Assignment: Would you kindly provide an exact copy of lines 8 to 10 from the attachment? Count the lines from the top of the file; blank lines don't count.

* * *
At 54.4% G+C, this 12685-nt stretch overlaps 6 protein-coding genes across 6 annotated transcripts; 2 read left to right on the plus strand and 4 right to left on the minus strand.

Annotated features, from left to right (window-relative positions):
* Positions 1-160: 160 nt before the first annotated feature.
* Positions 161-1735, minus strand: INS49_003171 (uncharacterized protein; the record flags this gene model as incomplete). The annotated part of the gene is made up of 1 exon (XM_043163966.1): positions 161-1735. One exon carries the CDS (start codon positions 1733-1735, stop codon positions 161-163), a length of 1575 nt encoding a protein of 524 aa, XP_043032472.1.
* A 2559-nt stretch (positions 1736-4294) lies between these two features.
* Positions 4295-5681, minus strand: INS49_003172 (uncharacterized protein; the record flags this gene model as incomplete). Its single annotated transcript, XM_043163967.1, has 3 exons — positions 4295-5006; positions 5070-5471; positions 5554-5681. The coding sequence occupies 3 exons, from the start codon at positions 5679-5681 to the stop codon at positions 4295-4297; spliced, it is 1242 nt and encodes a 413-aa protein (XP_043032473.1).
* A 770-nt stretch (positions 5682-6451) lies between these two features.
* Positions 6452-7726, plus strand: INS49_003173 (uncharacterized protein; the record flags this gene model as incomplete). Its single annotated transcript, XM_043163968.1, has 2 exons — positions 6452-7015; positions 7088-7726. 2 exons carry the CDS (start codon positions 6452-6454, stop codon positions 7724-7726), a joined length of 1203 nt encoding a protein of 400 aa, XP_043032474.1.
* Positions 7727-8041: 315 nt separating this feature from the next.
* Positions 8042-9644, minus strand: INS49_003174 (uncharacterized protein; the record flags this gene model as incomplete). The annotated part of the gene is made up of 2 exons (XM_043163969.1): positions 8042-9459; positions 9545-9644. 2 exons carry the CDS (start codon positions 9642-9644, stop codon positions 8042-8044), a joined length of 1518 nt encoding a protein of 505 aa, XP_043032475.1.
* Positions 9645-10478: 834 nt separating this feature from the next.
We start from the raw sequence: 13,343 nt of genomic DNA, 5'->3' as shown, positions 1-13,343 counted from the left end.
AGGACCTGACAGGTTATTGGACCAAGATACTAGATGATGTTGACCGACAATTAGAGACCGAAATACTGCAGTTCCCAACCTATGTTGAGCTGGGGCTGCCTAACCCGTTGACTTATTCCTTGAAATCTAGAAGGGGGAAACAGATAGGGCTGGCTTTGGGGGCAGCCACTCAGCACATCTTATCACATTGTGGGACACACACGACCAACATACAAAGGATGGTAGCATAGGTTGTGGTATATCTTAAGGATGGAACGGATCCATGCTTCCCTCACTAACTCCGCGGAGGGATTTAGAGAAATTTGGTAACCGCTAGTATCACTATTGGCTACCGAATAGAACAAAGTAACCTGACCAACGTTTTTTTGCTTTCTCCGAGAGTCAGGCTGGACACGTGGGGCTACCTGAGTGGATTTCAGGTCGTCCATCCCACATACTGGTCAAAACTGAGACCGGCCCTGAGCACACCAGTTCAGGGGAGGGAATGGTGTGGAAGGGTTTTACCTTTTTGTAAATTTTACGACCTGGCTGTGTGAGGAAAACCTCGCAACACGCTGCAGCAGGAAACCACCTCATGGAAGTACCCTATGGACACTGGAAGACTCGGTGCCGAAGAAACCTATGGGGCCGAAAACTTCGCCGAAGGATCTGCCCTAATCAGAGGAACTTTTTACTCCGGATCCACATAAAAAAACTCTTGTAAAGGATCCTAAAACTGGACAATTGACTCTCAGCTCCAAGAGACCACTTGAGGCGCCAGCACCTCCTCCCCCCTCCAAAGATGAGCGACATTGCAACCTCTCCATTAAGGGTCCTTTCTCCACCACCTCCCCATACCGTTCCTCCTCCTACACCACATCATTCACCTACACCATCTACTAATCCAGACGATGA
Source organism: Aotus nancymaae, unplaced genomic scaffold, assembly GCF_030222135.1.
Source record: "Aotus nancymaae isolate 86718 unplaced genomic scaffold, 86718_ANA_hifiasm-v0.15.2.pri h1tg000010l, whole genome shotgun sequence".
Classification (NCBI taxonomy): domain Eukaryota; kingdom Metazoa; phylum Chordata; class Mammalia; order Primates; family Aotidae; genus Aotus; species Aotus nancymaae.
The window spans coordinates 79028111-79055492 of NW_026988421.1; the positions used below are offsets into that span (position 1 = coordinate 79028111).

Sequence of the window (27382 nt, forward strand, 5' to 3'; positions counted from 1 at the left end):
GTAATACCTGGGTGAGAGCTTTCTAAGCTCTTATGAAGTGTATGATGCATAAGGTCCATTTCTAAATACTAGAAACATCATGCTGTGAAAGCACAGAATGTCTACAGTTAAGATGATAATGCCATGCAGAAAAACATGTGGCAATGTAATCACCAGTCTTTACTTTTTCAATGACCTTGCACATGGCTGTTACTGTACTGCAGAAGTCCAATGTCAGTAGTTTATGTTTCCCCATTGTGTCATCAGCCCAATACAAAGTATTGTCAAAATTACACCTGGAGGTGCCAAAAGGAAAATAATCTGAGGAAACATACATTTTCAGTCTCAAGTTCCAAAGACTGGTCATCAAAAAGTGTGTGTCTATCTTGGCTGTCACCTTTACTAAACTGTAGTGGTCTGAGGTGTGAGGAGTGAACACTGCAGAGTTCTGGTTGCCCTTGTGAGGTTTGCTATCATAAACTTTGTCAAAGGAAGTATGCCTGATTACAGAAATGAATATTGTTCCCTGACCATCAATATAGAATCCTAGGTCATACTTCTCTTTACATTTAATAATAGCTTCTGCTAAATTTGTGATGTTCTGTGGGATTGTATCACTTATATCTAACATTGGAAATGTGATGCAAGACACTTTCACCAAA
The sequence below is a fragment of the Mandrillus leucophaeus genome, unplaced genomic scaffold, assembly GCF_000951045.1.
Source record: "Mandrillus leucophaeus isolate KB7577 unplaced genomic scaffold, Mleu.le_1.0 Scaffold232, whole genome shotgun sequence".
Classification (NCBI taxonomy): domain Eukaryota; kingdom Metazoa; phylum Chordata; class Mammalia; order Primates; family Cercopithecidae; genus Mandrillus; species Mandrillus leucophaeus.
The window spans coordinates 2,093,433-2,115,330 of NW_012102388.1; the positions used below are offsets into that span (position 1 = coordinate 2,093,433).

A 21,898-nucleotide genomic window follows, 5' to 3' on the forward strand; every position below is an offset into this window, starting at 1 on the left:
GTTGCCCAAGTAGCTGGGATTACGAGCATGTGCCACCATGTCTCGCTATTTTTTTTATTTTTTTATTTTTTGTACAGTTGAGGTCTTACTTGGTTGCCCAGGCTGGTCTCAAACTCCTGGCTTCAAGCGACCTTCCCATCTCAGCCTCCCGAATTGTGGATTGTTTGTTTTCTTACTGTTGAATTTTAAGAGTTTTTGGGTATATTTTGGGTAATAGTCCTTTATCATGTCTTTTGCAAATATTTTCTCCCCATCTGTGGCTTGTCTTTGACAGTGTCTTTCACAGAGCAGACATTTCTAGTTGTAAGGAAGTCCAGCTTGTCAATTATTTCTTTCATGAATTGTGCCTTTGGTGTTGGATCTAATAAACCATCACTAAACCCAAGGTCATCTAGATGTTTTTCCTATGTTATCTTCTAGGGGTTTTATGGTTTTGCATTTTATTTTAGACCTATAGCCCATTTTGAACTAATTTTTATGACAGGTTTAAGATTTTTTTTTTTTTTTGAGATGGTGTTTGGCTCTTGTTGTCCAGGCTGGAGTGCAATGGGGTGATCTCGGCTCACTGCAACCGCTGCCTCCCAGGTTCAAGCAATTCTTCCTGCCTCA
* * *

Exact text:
* Positions 6452-7726, plus strand: INS49_003173 (uncharacterized protein; the record flags this gene model as incomplete). Its single annotated transcript, XM_043163968.1, has 2 exons — positions 6452-7015; positions 7088-7726. 2 exons carry the CDS (start codon positions 6452-6454, stop codon positions 7724-7726), a joined length of 1203 nt encoding a protein of 400 aa, XP_043032474.1.
* Positions 7727-8041: 315 nt separating this feature from the next.
* Positions 8042-9644, minus strand: INS49_003174 (uncharacterized protein; the record flags this gene model as incomplete). The annotated part of the gene is made up of 2 exons (XM_043163969.1): positions 8042-9459; positions 9545-9644. 2 exons carry the CDS (start codon positions 9642-9644, stop codon positions 8042-8044), a joined length of 1518 nt encoding a protein of 505 aa, XP_043032475.1.